Pinecone Leaf Bats

Don’t you love when proof of your efforts comes back to you in a positive way? My five-year-old son, William, surprised me with the greatest little nature craft the other day. READ MORE

Visiting the San Juan Islands with Kids

Visiting the San Juan Islands  is my idea of a dream vacation. I love the ocean. I am happiest with my toes in the sand, listening to waves lap along the shore, searching for shells and beach treasures, paddling along in a kayak and hoping to glimpse any kind of marine life. READ MORE

The North Cascades Institute

All travel promotes learning one way or another but we make a real effort to choose destinations that offer experiences aligned with our values. We just returned from our second annual 4th of July Family Getaway Weekend at the North Cascades Institute and it was absolutely wonderful. It’s hard to believe that such a remarkable all-inclusive destination exists at the edge of rugged mountain wilderness, on the shores of glistening green Lake Diablo with dramatic snowcapped mountains all around. Lucky for us, it does exist and not only is it kid-friendly, for several weekends a year they offer programs designed specifically for families!
The fun started on Friday morning at 10am. Yes, it was a little tricky to get packed up and ready to hit the road so early (it takes about two and a half hours to drive there from our house) but the early start is well worth the effort to have the whole day to spend on vacation in the forested wonderland of North Cascades National Park. Plus, it makes the trip an even better value with lunch included on that first day. We played a few “ice-breaker” games to get to know the other families and were thrilled to see that there were a lot of kids around the same age as ours. After a hearty, healthy, veg-friendly lunch, sign-up sheets were posted for families to choose their desired activities. We picked something called “Ecosystem Exploration” and also signed up for the Ranger-led Junior Ranger Exploration to earn yet another Junior Ranger Badge (apparently they let kids earn as many as they want from each park and let me tell you, William wears those badges with pride and wants as many as he can get)! Additional activities (various group hikes, free play in the art room, games, and story time to name a few) were offered that didn’t require signing up but plenty of time is also left open for family time, walks, relaxation, or whatever you choose.
Accommodations are Spartan with only two sets of bunk beds, a couple chairs and a small desk in each room but they are clean and well maintained. Pillows and a fitted sheet are provided but other than that, you bring your own bedding. The plain rooms weren’t a problem for us since we didn’t spend much time in the room but the thin walls with no sound-proofing were wearisome. The family staying in the room next to ours arrived after 10pm and had two kids to get settled down… noisy… and I’m sure we were too noisy for them the following morning. Oh well, I guess it goes with the territory if you sign up for a family weekend. Thankfully all the daytime activities had our kids so worn out that they weren’t easily woken during the night. Bathrooms are down the hall but that worked out well so I could shower and get dressed without waking the kids up in the morning.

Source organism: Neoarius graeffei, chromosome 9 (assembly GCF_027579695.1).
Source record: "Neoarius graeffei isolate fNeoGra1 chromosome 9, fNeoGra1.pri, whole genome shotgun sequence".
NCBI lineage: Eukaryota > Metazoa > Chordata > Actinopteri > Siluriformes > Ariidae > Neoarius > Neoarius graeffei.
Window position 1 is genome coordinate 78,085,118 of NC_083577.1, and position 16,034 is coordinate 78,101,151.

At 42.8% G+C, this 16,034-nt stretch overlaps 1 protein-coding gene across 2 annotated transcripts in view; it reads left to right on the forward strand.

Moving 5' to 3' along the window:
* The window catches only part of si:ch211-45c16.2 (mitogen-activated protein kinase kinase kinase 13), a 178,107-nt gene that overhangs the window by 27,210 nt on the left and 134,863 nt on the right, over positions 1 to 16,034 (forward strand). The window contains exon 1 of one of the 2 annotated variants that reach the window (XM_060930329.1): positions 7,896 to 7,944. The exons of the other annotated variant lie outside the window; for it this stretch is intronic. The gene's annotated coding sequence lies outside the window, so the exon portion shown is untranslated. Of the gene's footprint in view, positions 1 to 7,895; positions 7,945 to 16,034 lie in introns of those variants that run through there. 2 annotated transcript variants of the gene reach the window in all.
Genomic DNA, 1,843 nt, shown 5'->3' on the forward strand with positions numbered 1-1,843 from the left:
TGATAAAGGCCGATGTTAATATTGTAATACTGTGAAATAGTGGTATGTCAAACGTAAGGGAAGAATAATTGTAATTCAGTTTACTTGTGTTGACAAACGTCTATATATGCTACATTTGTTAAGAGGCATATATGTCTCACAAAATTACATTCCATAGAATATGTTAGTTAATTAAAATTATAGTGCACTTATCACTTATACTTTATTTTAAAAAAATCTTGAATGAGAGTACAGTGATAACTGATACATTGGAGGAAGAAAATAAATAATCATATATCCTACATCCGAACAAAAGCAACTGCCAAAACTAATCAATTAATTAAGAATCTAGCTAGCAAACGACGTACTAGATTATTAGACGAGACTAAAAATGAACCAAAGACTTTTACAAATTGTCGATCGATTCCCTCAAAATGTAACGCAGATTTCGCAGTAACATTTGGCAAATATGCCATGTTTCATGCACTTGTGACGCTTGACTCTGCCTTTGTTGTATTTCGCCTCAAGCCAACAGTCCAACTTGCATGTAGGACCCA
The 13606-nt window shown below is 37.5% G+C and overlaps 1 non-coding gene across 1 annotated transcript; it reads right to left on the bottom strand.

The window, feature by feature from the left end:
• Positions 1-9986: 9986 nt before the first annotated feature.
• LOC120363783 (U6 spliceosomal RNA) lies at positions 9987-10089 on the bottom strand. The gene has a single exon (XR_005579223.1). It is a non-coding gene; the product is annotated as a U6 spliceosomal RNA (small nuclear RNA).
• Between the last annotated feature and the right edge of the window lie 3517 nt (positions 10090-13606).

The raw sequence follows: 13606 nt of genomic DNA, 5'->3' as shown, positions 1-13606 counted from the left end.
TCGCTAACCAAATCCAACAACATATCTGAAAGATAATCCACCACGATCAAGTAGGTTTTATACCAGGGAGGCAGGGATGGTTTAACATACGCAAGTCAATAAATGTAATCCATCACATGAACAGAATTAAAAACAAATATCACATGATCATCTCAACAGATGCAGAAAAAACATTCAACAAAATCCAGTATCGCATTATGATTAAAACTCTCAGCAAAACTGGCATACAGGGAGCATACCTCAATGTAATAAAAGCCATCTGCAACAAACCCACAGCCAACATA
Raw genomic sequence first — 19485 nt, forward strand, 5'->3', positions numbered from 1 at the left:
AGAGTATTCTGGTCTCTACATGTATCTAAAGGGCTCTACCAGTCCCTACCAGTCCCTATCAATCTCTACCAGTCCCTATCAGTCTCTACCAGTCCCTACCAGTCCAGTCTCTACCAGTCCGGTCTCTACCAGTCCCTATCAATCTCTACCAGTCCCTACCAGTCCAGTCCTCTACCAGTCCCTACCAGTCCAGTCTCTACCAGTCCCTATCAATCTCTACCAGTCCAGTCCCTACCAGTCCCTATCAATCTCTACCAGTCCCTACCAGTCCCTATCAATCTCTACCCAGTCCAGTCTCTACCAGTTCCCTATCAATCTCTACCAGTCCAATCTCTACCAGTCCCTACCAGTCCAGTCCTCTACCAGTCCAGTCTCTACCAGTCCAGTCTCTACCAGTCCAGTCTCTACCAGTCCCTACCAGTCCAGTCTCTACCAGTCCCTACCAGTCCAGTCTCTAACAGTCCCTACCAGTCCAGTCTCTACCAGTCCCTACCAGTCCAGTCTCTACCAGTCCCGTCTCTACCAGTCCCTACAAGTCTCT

It didn’t even take 24 hours for William to start insisting on hanging out with his new friends, totally in his element. Sara tends to be more reserved but she loved the beach and participated in a lot of the cooperative games (balls and hula hoops are left out in a common area for kids to play with).
The first night we took a walk down to Diablo Dam then on the second night the next we enjoyed a campfire complete with fun songs, Native stories, a silly skit, and smores (Sara’s turn to totally be in her element). It was especially hard for William to say goodbye to his new BFFs but after the Ranger Exploration, Badge presentation, and a lovely slideshow of moments from the weekend, we took one last walk to the dining hall then headed out. We will be back!

Family-Friendly Fun in Tucson, Arizona

Between visits to Great Grandma’s place in Arizona last Spring, we headed to Tucson and stayed at the super family-friendly JW Marriott Starr Pass resort for the first time. It was magnificent! Tucked into the desert hills beside Tucson Mountain Park is this gorgeous, sprawling adobe compound that was built only 5 years ago. There was a wonderful blend of luxury and family-friendliness. We didn’t have to go far for great food (there are several restaurants on-site and we love not having to drive anywhere to eat dinner) or entertainment (the pools and nearby hikes are fantastic). Water fountains that shot up from the ground and moved periodically were the kids’ favorite but we also loved the lazy river which wasn’t so lazy with kids on our laps in inner tubes, doing many laps of chasing each other.
Sara running alongside the lazy river while William and Dad float along
Single or double inner tubes for floating around the lazy river (there is also a water slide at one end)

We also loved that the Marriott was so close to the Saguaro National Park West so we could get an early start to do some exploring before the sun chased us indoors. William was especially eager to earn a Saguaro National Park Junior Ranger badge to add to his growing collection (he has ones from Olympic and North Cascades National Parks already).